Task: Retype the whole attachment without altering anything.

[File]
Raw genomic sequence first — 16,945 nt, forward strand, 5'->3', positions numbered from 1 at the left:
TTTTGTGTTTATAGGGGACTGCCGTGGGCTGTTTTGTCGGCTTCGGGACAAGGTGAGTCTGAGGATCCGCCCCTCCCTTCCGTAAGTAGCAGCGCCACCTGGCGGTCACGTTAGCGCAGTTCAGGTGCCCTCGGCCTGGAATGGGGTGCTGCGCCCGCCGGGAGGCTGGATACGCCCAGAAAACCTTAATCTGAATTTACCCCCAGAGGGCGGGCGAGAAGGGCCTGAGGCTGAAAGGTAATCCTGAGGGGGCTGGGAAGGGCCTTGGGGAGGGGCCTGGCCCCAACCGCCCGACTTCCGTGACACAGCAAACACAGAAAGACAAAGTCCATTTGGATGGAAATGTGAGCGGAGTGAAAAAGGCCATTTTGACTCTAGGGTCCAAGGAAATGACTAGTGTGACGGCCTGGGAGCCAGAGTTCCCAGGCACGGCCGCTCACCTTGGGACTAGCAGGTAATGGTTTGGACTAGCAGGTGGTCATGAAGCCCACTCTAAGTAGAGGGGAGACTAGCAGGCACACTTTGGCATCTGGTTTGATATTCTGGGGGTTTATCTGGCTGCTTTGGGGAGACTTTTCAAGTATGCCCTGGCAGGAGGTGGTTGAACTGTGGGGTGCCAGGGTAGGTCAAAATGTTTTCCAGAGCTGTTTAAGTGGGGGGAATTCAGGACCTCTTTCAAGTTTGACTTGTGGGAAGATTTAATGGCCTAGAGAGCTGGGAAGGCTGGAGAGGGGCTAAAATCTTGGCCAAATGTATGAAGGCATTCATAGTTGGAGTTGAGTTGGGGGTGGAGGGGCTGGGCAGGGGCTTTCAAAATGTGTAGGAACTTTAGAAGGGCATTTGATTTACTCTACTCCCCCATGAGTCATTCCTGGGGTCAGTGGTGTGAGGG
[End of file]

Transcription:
Raw genomic sequence first — 16,945 nt, forward strand, 5'->3', positions numbered from 1 at the left:
TTTTGTGTTTATAGGGGACTGCCGTGGGCTGTTTTGTCGGCTTCGGGACAAGGTGAGTCTGAGGATCCGCCCCTCCCTTCCGTAAGTAGCAGCGCCACCTGGCGGTCACGTTAGCGCAGTTCAGGTGCCCTCGGCCTGGAATGGGGTGCTGCGCCCGCCGGGAGGCTGGATACGCCCAGAAAACCTTAATCTGAATTTACCCCCAGAGGGCGGGCGAGAAGGGCCTGAGGCTGAAAGGTAATCCTGAGGGGGCTGGGAAGGGCCTTGGGGAGGGGCCTGGCCCCAACCGCCCGACTTCCGTGACACAGCAAACACAGAAAGACAAAGTCCATTTGGATGGAAATGTGAGCGGAGTGAAAAAGGCCATTTTGACTCTAGGGTCCAAGGAAATGACTAGTGTGACGGCCTGGGAGCCAGAGTTCCCAGGCACGGCCGCTCACCTTGGGACTAGCAGGTAATGGTTTGGACTAGCAGGTGGTCATGAAGCCCACTCTAAGTAGAGGGGAGACTAGCAGGCACACTTTGGCATCTGGTTTGATATTCTGGGGGTTTATCTGGCTGCTTTGGGGAGACTTTTCAAGTATGCCCTGGCAGGAGGTGGTTGAACTGTGGGGTGCCAGGGTAGGTCAAAATGTTTTCCAGAGCTGTTTAAGTGGGGGGAATTCAGGACCTCTTTCAAGTTTGACTTGTGGGAAGATTTAATGGCCTAGAGAGCTGGGAAGGCTGGAGAGGGGCTAAAATCTTGGCCAAATGTATGAAGGCATTCATAGTTGGAGTTGAGTTGGGGGTGGAGGGGCTGGGCAGGGGCTTTCAAAATGTGTAGGAACTTTAGAAGGGCATTTGATTTACTCTACTCCCCCATGAGTCATTCCTGGGGTCAGTGGTGTGAGGG